NASA Awards Grant to RIT to Develop New Polymer Foam Packaging for Lunar Missions
Study will focus on portable life support systems
Jan. 9, 2009
by Michelle Cometa
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The National Aeronautics and Space Administration has awarded Rochester Institute of Technology a contract for $101,237 for a six-month study to develop new polymer foam packaging materials for protecting life support systems on lunar missions. The project will be led by Changfeng Ge, professor in the RIT College of Applied Science and Technology and director of the American Packaging Corp. Center for Packaging Innovation, based in the college.
NASA scientists have been working on the project ‘Portable Life Support System Packaging Phase’ for some time. This award to RIT is part of Phase III. Ge will develop several new types of polymer packaging materials, specifically single uniform foam, layer-structured foam, composite foam and closed cell foam filled with light gas. He’ll also develop the manufacturing plan to produce the materials. The new materials will protect the astronaut’s life support system from the impact while working outside of lunar vehicles, taking soil samples on the moon, for example.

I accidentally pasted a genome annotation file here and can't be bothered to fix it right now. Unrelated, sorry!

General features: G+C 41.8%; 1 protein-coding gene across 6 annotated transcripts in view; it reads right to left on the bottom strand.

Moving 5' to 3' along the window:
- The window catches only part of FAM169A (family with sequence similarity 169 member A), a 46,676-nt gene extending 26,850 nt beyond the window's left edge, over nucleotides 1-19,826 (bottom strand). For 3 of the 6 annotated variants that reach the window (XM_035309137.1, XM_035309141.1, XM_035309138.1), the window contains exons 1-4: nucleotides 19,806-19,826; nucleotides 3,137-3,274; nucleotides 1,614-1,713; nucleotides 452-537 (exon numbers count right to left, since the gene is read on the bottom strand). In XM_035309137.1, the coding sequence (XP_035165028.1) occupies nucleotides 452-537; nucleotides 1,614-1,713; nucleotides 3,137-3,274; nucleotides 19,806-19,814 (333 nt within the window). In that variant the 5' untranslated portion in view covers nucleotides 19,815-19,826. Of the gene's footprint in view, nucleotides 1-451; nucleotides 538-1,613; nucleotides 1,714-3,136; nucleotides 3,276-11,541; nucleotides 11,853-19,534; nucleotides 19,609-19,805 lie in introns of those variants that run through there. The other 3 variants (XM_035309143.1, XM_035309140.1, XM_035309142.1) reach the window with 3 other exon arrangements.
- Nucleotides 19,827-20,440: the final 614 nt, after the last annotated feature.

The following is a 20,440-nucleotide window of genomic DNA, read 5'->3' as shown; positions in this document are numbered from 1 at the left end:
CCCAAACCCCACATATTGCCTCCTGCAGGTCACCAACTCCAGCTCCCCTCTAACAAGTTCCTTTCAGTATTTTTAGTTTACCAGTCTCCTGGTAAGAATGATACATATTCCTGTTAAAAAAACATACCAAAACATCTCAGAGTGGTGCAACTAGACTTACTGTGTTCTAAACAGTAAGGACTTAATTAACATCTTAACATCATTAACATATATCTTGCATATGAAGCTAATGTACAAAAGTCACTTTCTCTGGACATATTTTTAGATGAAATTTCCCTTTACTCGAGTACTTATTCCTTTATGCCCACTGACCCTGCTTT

“The challenge is how to develop a commercially viable material that can meet the requirement of energy absorption under an extreme operating environment, from minus 67 degrees Fahrenheit below zero, to 167 degrees Fahrenheit above zero, and this material must also be able to withstand intense pressure cycles,” Ge says. Pressure cycles are rates to control and prevent strain on materials exposed to pressure changes.
“Although I have many years of experiences in developing packaging for different products, this project is very special to me as the performance environment is different,” Ge adds. “It is indeed a prestigious award from NASA. I am very excited about having this opportunity to develop a packaging system and the opportunity to work with NASA's scientists.”
John Glass, a graduate student in the RIT packaging science program and Zachary Loughery, an undergraduate student in mechanical engineering technology will assist Ge on the project. Representatives from NASA's Johnson Space Center expect to visit RIT and tour the facilities midway through the project.